MISSOULA — The American Red Cross is facing its worst blood shortage in over a decade -- so bad, they've declared their first-ever blood crisis.
The organization supplies 40% of the United States blood supply, but that supply can't always meet demand as only about 3% of eligible people donate yearly.
- RELATED: Red Cross says blood supplies are 'dangerously low' amid worst shortage in 10 years
- RELATED: Nationwide blood shortage hitting supply at Montana hospital
There are nearly 5,000 units of platelets and 6,500 units of plasma needed daily in the U.S., but donations have dropped due to the COVID-19 pandemic.
While this is happening across the country, Montana is taking the hit too.
“You keep your fingers crossed and you hope that there is not a major pile-up that occurs on the highway, that nothing unexpected goes wrong, that there isn't a major trauma that requires those huge amounts of blood,” said Dr. Nicole Finke.
Blood inventories across the nation have reached record lows and in tallying the supply in her laboratory, Dr. Finke sees empty slots where blood should be keeping cool, “and it’s a, it’s a stressful situation right now.”
The shortage stems from the pandemic – as COVID-19 ripples through schools and offices, blood drives are canceled.
When asked if he’s ever seen a shortage like this -- or a situation like this – Matt Ochsner with the Red Cross said, “no, and I've never seen the Red Cross use the term crisis before.
Ochsner says that since the COVID-19 pandemic began, they’ve seen a 10% decrease in the number of donors walking through the door and the people that do want to donate aren’t always getting appointments.
"We are facing some of those staffing shortages, you know we're been actively recruiting phlebotomists -- the folks who help draw and collect that blood across Montana,” Ochsner told MTN News.
The state is only collecting 75% of blood necessary to meet hospital demand and the crisis is now cracking the foundation of hospitals like Community Medical Center in Missoula.
“The Red Cross is putting everything they have on the shelves of either St Patrick Hospital, Community Medical Center, Marcus Daly -- all of the hospitals in the area,” Dr. Finke noted. “And what we have is, is what we have. So, if we run out that there is no phoning a friend, this is, this is what you have until your next delivery.”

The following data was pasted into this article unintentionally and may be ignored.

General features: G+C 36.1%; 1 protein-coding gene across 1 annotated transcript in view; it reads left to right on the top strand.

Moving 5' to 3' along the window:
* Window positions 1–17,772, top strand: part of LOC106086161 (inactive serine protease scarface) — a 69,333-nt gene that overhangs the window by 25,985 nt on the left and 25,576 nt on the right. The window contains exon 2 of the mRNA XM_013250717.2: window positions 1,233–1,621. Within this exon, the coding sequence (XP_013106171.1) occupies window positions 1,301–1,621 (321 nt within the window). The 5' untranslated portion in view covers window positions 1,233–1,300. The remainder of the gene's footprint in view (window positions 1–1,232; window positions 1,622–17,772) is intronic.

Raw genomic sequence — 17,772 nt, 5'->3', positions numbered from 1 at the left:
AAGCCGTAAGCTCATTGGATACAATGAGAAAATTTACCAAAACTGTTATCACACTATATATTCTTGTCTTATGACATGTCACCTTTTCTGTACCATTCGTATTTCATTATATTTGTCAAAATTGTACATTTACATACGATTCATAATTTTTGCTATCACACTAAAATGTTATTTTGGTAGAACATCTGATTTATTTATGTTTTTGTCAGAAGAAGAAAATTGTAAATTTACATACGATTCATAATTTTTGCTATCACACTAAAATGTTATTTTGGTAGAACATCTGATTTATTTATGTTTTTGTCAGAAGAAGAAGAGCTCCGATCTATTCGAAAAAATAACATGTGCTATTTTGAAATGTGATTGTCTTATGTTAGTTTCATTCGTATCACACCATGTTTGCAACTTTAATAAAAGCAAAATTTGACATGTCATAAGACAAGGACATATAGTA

We know there’s a shortage, but what does that mean for Montanans? For starters, one donation equals one unit of blood.
But a single car accident victim can require as many as 100 units of blood while a mother in labor who’s severely hemorrhaging could use 50 to 120 units of blood. And each year, More than 1 million people are diagnosed with cancer and during chemo, many of them will need blood daily.
"At some point in your life, you or someone you love is going to need that blood,” Ochsner told MTN News.
The chances are that blood drives will be canceled, staff will call out sick. People should expect disruptions as the latest surge of COVID-19 runs its course.
But the experts and their patients are pleading.
“You know the need for blood is constant. We’ll need blood tomorrow. We’ll need blood a week from now, we’ll need blood two months from now,” Ochsner said.
“So, we really encourage folks to go in and try to make an appointment and if the blood drives are full, then maybe you might need to wait a week or two weeks, but that blood is still going to be just as impactful then as it is now,” Ochsner continued.
“As members of the community, as humans, this is a supply chain issue that we actually are all capable of fixing together,” Dr. Finke concluded.
Anyone who donates blood during January will be entered to win tickets to the upcoming Super Bowl. People looking to donate blood can visit https://www.redcross.org/give-blood.html for additional information.